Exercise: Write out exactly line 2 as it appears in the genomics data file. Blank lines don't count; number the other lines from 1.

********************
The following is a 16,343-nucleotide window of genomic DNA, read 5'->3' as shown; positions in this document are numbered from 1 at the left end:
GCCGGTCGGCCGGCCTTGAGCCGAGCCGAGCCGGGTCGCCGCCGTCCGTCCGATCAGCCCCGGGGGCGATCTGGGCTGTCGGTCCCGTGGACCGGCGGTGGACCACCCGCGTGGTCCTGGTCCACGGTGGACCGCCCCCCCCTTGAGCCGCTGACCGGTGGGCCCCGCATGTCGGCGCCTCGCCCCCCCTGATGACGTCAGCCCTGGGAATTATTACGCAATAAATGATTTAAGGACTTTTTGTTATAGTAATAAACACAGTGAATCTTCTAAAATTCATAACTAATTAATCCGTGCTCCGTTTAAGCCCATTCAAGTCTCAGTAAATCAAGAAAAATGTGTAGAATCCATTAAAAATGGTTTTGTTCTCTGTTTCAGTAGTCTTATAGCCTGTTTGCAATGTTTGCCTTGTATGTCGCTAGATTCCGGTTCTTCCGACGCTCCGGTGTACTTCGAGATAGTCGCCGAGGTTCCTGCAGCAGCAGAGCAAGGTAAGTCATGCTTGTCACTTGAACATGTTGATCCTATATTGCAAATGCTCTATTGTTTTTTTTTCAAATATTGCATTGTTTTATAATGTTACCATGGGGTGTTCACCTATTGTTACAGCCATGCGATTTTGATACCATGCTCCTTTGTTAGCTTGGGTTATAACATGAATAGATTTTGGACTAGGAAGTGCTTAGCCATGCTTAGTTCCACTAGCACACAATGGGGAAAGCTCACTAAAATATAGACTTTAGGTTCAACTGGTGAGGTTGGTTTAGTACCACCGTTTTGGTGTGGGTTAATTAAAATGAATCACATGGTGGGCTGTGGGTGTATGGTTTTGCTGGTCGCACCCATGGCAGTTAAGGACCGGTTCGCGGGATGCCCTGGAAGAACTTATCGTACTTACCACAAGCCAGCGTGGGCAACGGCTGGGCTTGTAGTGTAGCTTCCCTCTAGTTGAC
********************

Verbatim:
GCCGGTCGGCCGGCCTTGAGCCGAGCCGAGCCGGGTCGCCGCCGTCCGTCCGATCAGCCCCGGGGGCGATCTGGGCTGTCGGTCCCGTGGACCGGCGGTGGACCACCCGCGTGGTCCTGGTCCACGGTGGACCGCCCCCCCCTTGAGCCGCTGACCGGTGGGCCCCGCATGTCGGCGCCTCGCCCCCCCTGATGACGTCAGCCCTGGGAATTATTACGCAATAAATGATTTAAGGACTTTTTGTTATAGTAATAAACACAGTGAATCTTCTAAAATTCATAACTAATTAATCCGTGCTCCGTTTAAGCCCATTCAAGTCTCAGTAAATCAAGAAAAATGTGTAGAATCCATTAAAAATGGTTTTGTTCTCTGTTTCAGTAGTCTTATAGCCTGTTTGCAATGTTTGCCTTGTATGTCGCTAGATTCCGGTTCTTCCGACGCTCCGGTGTACTTCGAGATAGTCGCCGAGGTTCCTGCAGCAGCAGAGCAAGGTAAGTCATGCTTGTCACTTGAACATGTTGATCCTATATTGCAAATGCTCTATTGTTTTTTTTTCAAATATTGCATTGTTTTATAATGTTACCATGGGGTGTTCACCTATTGTTACAGCCATGCGATTTTGATACCATGCTCCTTTGTTAGCTTGGGTTATAACATGAATAGATTTTGGACTAGGAAGTGCTTAGCCATGCTTAGTTCCACTAGCACACAATGGGGAAAGCTCACTAAAATATAGACTTTAGGTTCAACTGGTGAGGTTGGTTTAGTACCACCGTTTTGGTGTGGGTTAATTAAAATGAATCACATGGTGGGCTGTGGGTGTATGGTTTTGCTGGTCGCACCCATGGCAGTTAAGGACCGGTTCGCGGGATGCCCTGGAAGAACTTATCGTACTTACCACAAGCCAGCGTGGGCAACGGCTGGGCTTGTAGTGTAGCTTCCCTCTAGTTGAC